Disclaimer: It is important to note that I relish the lighthearted, and action-oriented k-dramas such as Falling for Innocence or Man to Man. Give me the silliness of What’s Wrong With Secretary Kim or Strong Woman Do Bong Soon and I’m content. With some trepidation, I decided to watch Chief of Staff, currently airing on Netflix. I knew that this show would be serious (really serious) and most assuredly, lacking in the cartoonish scenes found in Sweet Dreams or Mr. Pride vs Miss Prejudice. If you prefer weighty subject matter and political intrigue, Chief of Staff is perfect for you!
Chief of Staff centers around the character Jang Tae Joon, a former police detective, turned politician. He is currently the Chief of Staff for assemblyman Song Hee Seop. On the side, he is living with or married to (not quite sure yet) Kang Sun Yeong, who was elected with the help of Song Hee Seop’s chief rival in the assembly (can we say dysfunctional). There are other politicians and various aides and hangers, on who make up the rest of this very large assemble cast.
Jang Tae Joon is played very nicely by Lee Jung Jae. He portrays just the right amount of angst and brains that keep us interested in what he is up to. His performance as an ambitious and intelligent political aide is convincing. Right away I could see the innate desire Jang Tae Joon has to be an assemblyman, which keeps me wondering if he’s a good guy or a bad guy. Unfortunately, I understand his reasons to make a deal with the skeezy politician Song Hee Seop, I just hate that he did.
His girlfriend/wife (hopefully they tell us soon) Kang Sun Yeong, is a former TV program host. Within the first episode, she is thrown under the bus by the man who got her elected and is sort of rescued by her boyfriend/husband Jang Tae Joon after she provides crucial information needed for him to save his own career. Their relationship, in general, is a bit strange but they appear to be very supportive of each other. For obvious reasons, they keep the relationship secret from everyone around except her Chief Political Aide.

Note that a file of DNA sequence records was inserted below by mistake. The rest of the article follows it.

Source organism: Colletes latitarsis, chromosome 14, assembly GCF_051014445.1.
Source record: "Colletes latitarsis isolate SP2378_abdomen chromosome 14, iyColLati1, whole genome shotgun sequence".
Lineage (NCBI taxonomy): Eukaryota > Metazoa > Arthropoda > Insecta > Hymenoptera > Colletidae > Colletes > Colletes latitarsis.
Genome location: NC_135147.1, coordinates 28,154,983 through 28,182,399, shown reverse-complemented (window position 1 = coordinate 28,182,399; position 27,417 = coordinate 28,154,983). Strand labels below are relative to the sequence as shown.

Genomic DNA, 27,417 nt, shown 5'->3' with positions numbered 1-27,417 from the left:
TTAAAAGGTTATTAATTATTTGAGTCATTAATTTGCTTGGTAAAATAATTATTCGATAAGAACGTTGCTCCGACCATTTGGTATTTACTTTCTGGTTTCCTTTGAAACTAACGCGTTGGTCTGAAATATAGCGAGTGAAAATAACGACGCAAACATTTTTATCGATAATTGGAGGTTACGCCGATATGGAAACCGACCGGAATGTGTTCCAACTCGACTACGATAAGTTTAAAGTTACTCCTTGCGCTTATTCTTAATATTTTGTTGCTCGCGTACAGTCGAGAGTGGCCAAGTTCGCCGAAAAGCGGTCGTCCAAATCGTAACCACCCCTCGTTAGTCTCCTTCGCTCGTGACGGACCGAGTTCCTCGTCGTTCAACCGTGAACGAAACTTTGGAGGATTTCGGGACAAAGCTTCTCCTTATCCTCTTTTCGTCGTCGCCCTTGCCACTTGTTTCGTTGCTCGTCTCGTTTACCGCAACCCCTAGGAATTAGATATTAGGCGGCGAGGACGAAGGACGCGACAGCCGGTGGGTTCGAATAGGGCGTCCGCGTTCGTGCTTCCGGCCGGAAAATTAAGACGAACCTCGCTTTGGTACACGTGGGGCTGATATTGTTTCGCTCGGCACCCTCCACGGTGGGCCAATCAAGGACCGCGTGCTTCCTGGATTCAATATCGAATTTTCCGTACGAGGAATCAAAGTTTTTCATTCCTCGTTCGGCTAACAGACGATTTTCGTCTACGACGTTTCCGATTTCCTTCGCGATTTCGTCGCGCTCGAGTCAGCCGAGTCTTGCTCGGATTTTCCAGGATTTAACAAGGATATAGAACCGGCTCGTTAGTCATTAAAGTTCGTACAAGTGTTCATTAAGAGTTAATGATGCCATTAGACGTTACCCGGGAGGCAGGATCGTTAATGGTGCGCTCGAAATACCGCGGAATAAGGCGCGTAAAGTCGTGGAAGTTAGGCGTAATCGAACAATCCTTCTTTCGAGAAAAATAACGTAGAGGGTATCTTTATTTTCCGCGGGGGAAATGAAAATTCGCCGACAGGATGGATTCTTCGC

A love triangle appears to be brewing between the two and Jang Tae Joon’s fellow political aide Yoon Hye Won. The poor woman obviously has the hots for Jang Tae Joon, and has figured out something is going on between him and Kang Sun Yeong. Truth be told, I already feel sorry for her. The politician she works for is a nasty set of goods. I suppose the conflict created by the horrid politicians is what makes this show so compelling. Chief of Staff has one fine upstanding politician so far and no surprise, the crooked ones are out to get him. How are all these seemingly intelligent people striving to make a difference stuck with these loser politicians that belong in prison more than in the government?
I liken this show to any US political drama, fast-paced, and full of intrigue. The characters are smart, and the conflict gripping. They run the gambit from the naive intern to the gangster-ish political aide and each contributes nicely to the storyline. The question for me is will I finish this? Unfortunately, as an American, I get to see skeezy politicians on the news every day. The idea of watching them for entertainment purposes is a little daunting and makes my stomach churn. However, if political intrigue and passionate drama is your cup of tea, Chief of Staff is the show for you. It certainly isn’t boring, but how I wish someone, just anyone in the show, besides those unscrupulous politicians, would smile.